1. In vivo and in vitro gene manipulated models were used to study the metabolism of chylomicron remnants. Transgenic mice expressing human apolipoprotein (Ape) A1 or E4, gene knockout mice deficient in ApoE or low density lipoprotein (LDL) receptors and antisense gene inhibition in HepG2 cells were used to evaluate the effect of gene manipulations on the metabolism of chylomicron remnants.2. Mice transgenic for human ApoE4 showed accelerated clearance of chylomicron-like emulsions when animals were fed a low-fat diet. When challenged by a high-fat diet, remnant clearance in ApoE4 transgenic mice was delayed, as in normal or non-transgenic controls. However, unlike normal nontransgenic controls, in ApoE4 transgenic mice high density lipoprotein (HDL)-cholesterol levels remained high after high-fat feeding, which probably protected the animals from the development of atherosclerosis.(1) In contrast, clearance of chylomicron-like lipid emulsions was not affected by the overexpression of human ApoAI in transgenic mice.3. Gene knock-out mice deficient in ApoE or deficient in the LDL receptor were used to show that ApoE and LDL receptors are both essential for the normal, fast catabolism of chylomicron remnants by the liver.(2) In the absence of the LDL receptor, an alternative ApoE-dependent pathway operates to clear chylomicrons from the plasma, with significantly delayed catabolism.4. Antisense gene inhibition techniques were used to suppress the expression of syndecan, a core protein of heparan sulfate proteoglycan, in HepG2 cells. Remnant uptake in cells transfected with the antisense oligodeoxynucleotide complementary to a 20 nucleotide sequence upstream of the initiation site of syndecan cDNA markedly reduced the uptake of chylomicron remnant.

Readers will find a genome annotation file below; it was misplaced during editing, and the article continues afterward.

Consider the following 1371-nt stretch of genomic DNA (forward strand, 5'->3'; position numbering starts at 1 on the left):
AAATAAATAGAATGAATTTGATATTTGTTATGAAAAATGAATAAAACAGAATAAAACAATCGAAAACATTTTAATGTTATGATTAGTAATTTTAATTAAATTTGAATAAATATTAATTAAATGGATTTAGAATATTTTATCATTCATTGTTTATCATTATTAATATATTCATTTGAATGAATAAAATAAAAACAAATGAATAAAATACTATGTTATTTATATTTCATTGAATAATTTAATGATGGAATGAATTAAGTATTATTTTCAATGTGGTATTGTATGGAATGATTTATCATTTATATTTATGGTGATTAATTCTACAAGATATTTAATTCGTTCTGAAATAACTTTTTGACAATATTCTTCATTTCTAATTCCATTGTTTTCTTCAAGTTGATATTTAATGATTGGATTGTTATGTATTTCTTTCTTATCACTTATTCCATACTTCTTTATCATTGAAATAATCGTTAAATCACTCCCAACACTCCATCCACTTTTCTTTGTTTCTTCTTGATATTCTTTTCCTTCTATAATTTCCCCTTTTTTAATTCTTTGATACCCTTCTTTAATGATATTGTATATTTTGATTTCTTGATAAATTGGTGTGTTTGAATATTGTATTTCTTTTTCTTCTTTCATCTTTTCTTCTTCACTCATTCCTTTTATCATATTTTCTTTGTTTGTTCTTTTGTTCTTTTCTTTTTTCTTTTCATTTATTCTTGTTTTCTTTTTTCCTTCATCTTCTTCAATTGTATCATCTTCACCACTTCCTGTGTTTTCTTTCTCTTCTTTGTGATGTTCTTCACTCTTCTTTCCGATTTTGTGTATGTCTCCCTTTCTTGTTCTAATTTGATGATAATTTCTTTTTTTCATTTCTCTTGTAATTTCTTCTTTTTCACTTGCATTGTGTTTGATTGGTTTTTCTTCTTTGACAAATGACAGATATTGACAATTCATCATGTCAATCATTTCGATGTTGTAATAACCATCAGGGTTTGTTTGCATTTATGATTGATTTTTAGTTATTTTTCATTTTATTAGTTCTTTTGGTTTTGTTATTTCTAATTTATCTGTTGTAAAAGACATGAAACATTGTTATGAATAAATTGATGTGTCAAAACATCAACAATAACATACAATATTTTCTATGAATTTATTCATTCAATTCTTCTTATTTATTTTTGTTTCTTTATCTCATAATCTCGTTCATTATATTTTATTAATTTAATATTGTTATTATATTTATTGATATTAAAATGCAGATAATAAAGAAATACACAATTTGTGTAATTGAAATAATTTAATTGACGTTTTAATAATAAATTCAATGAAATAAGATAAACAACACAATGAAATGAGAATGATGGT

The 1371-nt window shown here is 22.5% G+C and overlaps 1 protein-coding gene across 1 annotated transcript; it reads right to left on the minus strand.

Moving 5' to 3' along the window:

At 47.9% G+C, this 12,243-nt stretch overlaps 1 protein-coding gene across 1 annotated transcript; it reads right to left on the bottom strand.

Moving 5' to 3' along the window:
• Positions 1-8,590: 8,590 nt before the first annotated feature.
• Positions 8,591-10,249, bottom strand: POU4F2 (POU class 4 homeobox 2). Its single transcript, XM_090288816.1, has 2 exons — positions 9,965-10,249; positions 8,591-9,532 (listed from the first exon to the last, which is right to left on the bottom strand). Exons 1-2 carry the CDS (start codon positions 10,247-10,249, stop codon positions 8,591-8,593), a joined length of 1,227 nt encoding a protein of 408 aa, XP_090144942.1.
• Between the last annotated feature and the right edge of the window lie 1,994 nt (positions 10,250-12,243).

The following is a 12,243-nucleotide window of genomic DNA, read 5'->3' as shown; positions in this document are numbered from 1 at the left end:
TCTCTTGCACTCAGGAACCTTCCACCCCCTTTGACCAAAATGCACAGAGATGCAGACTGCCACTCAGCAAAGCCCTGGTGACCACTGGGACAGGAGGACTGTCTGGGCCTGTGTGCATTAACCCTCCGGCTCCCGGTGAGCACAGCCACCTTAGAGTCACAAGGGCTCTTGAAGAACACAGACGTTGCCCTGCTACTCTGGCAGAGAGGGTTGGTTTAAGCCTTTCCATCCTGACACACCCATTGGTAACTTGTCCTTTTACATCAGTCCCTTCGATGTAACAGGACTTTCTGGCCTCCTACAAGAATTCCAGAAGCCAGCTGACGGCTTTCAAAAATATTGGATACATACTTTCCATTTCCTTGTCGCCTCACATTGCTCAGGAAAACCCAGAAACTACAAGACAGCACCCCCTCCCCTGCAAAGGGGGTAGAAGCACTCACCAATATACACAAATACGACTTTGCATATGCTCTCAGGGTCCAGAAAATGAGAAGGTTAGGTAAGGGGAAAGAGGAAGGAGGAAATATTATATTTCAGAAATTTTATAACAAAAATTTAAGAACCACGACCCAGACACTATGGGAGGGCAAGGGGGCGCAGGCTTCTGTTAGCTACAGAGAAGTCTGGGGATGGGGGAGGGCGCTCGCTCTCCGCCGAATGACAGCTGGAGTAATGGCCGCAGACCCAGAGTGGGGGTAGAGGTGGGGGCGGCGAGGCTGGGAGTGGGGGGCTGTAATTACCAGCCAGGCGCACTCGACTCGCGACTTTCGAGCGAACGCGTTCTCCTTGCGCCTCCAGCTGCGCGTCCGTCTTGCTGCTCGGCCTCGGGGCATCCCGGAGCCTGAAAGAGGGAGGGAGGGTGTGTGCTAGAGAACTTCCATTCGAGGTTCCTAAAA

|Journal||Clinical and Experimental Pharmacology and Physiology|
|Publication status||Published - 1997|
Mortimer, B-C., Martins, I., Zeng, B. J., & Redgrave, T. (1997). Use of Gene-Manipulated Models to study the Physiology of Lipid Transport. Clinical and Experimental Pharmacology and Physiology, 24, 281-285. https://doi.org/10.1111/j.1440-1681.1997.tb01820.x